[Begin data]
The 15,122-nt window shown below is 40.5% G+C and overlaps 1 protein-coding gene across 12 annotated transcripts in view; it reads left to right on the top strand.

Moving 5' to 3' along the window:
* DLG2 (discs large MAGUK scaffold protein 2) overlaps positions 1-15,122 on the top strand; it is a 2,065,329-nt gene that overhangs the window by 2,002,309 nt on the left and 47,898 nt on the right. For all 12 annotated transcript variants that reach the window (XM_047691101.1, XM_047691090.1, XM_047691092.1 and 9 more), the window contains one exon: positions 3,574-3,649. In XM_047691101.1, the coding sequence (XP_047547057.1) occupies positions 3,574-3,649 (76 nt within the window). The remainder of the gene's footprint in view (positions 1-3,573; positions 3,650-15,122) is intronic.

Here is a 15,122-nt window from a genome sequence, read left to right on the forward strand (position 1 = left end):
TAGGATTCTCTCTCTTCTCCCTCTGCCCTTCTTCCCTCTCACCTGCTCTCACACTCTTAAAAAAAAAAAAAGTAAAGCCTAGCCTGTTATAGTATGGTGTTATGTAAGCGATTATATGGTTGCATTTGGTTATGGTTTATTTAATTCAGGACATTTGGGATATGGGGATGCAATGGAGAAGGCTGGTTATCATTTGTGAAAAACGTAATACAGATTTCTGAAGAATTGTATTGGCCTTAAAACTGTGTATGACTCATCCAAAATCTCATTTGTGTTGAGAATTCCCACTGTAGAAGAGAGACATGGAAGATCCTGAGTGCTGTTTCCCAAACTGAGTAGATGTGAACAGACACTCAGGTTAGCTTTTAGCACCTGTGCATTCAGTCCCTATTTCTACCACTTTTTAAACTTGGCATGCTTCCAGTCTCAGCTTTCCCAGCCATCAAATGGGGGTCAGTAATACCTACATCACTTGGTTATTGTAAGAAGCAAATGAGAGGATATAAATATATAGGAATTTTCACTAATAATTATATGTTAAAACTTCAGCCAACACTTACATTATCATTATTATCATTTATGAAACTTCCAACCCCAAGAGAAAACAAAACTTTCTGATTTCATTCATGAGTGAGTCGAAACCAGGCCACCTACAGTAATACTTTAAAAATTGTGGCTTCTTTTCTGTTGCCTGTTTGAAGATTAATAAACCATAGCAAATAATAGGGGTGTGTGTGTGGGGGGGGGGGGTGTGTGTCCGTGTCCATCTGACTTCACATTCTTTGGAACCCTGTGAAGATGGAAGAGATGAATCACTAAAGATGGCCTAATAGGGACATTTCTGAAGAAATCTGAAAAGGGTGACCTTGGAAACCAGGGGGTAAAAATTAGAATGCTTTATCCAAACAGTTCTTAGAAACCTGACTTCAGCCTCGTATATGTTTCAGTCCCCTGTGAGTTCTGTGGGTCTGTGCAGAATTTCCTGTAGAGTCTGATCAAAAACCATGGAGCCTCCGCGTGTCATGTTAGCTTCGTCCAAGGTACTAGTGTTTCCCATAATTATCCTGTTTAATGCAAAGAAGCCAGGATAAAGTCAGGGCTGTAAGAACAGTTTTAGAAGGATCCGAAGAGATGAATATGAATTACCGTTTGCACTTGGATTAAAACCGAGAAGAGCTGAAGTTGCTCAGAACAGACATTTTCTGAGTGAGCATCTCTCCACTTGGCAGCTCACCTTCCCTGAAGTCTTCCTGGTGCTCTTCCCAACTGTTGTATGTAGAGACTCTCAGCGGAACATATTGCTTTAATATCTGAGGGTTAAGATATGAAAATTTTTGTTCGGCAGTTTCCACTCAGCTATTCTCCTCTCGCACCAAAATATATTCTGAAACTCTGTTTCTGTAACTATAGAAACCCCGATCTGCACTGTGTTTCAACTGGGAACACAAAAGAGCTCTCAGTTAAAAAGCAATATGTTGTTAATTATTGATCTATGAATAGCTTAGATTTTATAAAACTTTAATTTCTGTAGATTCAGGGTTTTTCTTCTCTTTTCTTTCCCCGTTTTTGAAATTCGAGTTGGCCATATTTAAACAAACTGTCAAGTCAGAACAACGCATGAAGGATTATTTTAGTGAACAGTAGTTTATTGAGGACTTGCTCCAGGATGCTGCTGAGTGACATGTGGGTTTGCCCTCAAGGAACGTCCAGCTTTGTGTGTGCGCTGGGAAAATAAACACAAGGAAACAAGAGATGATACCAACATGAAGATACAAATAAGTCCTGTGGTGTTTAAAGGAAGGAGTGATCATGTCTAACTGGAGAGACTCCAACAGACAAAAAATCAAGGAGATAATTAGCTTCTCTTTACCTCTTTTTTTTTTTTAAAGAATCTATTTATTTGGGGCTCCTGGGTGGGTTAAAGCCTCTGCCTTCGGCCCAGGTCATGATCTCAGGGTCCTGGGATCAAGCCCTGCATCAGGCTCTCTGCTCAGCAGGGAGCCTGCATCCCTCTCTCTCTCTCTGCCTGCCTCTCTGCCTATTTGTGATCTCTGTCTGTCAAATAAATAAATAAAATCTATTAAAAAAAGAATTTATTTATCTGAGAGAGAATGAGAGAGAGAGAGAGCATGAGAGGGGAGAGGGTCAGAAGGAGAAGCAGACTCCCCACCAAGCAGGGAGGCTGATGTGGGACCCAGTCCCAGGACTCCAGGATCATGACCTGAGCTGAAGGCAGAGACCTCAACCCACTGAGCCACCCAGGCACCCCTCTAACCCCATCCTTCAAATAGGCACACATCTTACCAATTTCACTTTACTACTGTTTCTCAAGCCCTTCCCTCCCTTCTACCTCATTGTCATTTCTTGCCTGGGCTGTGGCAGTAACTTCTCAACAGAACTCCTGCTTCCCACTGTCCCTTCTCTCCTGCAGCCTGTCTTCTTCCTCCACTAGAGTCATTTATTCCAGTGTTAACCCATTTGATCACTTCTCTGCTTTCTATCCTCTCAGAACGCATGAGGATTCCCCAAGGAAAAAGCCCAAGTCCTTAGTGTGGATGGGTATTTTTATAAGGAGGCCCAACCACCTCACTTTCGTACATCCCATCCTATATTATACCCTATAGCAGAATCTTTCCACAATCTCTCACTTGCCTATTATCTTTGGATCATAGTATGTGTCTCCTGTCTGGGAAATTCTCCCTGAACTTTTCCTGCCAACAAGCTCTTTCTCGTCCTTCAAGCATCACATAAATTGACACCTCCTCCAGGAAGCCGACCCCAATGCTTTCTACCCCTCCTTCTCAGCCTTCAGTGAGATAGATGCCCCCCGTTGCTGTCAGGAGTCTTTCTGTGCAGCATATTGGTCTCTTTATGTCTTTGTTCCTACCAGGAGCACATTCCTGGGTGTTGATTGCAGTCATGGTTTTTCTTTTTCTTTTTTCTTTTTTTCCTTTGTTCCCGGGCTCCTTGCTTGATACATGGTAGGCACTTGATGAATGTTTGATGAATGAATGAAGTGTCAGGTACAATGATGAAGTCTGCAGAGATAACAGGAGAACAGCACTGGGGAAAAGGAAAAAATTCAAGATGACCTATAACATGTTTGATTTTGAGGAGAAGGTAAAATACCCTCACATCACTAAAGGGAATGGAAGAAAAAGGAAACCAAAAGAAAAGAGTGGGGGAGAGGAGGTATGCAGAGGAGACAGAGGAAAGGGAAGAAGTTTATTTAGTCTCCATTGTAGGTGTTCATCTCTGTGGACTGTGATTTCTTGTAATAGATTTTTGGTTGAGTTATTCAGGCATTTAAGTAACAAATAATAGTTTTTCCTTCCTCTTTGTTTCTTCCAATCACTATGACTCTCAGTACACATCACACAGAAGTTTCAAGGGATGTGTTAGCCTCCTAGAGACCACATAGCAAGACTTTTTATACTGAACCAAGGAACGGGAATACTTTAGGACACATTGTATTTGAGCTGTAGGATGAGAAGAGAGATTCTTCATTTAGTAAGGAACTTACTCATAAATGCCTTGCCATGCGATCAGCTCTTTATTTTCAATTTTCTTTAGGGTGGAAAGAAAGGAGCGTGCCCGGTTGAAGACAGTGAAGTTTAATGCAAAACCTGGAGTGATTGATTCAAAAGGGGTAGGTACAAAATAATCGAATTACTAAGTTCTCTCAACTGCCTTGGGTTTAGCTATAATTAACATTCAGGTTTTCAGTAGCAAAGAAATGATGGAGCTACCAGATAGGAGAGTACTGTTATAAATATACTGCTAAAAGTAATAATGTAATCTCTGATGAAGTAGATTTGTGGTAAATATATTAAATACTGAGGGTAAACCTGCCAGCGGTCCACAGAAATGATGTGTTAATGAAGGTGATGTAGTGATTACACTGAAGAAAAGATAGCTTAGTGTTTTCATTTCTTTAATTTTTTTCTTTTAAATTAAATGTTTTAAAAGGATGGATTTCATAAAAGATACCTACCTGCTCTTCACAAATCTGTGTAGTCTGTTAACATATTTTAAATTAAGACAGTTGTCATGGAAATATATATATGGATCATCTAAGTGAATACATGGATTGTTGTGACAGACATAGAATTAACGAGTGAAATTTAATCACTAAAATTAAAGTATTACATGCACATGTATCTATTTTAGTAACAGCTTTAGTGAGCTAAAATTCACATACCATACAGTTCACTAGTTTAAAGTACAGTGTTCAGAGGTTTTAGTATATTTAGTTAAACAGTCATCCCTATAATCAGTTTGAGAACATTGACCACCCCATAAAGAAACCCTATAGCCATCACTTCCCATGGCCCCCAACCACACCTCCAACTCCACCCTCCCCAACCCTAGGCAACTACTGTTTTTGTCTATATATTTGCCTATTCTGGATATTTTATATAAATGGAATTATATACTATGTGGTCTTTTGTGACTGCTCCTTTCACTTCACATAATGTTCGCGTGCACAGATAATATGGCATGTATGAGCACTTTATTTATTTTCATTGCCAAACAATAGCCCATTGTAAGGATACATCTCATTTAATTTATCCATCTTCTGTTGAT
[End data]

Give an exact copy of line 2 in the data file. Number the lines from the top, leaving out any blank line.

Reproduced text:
Moving 5' to 3' along the window: